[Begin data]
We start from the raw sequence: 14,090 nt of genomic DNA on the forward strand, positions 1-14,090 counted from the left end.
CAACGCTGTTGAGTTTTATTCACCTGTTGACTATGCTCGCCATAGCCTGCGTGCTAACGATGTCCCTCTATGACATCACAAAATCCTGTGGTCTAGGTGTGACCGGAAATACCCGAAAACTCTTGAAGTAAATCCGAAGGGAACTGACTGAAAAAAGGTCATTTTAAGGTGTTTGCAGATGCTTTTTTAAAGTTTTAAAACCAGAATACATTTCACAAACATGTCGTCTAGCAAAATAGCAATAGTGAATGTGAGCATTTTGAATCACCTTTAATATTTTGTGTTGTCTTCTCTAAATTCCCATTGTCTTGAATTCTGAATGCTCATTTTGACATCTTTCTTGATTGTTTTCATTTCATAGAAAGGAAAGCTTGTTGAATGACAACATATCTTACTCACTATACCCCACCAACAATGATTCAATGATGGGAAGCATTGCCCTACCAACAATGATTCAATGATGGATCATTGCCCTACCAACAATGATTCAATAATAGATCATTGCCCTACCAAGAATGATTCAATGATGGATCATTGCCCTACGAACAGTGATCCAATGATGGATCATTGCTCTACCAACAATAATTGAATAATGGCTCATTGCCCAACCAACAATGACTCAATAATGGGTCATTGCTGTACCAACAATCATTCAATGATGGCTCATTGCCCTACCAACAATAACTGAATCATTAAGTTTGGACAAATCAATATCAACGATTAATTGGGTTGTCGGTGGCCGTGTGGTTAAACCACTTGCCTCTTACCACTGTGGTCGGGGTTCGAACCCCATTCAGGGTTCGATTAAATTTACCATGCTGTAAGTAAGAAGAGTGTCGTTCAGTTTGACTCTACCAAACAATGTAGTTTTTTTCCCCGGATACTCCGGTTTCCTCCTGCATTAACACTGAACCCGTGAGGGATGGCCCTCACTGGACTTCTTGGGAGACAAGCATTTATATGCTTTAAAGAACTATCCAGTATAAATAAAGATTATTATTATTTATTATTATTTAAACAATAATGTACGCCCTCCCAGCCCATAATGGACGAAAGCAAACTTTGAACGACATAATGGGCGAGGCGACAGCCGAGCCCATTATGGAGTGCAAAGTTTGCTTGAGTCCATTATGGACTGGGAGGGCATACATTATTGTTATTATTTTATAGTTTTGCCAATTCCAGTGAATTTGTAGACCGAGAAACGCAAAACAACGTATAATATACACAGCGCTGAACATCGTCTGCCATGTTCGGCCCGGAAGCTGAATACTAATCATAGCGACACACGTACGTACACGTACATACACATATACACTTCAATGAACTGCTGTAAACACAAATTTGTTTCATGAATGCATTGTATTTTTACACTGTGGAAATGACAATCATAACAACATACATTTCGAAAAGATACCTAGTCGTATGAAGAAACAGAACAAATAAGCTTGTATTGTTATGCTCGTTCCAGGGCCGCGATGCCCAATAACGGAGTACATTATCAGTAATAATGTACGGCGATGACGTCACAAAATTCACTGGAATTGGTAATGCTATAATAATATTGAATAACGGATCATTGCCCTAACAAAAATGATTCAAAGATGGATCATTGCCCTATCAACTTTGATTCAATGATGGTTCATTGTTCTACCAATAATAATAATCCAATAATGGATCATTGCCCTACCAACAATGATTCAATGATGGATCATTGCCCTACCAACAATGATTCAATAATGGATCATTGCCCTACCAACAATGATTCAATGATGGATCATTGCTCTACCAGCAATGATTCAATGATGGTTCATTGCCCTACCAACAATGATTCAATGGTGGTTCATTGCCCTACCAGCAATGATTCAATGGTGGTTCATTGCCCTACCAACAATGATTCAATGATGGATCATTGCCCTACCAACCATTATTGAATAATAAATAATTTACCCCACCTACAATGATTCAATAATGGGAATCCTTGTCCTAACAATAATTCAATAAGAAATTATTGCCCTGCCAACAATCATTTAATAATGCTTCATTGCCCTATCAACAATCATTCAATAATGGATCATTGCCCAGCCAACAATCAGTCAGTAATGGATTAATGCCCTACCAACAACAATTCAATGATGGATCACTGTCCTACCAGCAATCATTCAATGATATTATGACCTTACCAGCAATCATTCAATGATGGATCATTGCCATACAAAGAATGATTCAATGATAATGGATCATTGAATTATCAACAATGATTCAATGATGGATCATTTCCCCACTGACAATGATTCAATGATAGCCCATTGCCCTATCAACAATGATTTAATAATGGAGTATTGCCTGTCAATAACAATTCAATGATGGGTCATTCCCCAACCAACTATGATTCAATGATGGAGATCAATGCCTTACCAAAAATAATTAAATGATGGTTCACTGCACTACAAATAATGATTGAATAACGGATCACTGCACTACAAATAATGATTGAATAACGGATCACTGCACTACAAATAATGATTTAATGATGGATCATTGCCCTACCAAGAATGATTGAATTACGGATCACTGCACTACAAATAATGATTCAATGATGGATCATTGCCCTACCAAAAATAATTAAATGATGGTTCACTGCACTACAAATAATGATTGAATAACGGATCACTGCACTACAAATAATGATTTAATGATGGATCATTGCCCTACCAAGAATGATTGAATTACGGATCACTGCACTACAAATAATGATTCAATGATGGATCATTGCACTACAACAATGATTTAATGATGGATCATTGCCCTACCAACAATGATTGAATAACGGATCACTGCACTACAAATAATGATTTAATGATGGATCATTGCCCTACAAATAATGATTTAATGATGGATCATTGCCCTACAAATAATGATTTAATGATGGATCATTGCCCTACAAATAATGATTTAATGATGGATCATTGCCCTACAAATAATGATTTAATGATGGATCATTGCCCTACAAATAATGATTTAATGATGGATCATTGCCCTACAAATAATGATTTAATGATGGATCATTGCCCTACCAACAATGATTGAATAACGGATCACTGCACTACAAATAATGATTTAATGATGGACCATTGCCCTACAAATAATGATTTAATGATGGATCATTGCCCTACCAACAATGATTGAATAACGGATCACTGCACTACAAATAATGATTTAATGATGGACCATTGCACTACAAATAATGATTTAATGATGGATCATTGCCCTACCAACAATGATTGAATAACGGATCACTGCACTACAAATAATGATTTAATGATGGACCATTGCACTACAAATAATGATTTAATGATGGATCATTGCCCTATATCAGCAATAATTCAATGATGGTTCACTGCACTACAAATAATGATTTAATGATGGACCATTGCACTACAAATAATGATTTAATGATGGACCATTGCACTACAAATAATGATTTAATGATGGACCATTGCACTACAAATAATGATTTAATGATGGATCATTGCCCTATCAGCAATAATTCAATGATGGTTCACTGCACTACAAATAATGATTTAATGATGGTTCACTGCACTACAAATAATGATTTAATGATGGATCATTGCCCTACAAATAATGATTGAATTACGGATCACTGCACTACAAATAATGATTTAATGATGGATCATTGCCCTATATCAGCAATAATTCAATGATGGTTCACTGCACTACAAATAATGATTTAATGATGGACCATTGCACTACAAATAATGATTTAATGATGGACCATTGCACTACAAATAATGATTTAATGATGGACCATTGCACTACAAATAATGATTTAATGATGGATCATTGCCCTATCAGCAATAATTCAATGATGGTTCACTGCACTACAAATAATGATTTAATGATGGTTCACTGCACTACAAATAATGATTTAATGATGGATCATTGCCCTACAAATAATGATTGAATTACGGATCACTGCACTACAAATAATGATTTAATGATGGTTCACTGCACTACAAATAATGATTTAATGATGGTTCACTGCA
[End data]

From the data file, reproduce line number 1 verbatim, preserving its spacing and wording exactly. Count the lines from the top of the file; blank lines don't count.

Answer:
We start from the raw sequence: 14,090 nt of genomic DNA on the forward strand, positions 1-14,090 counted from the left end.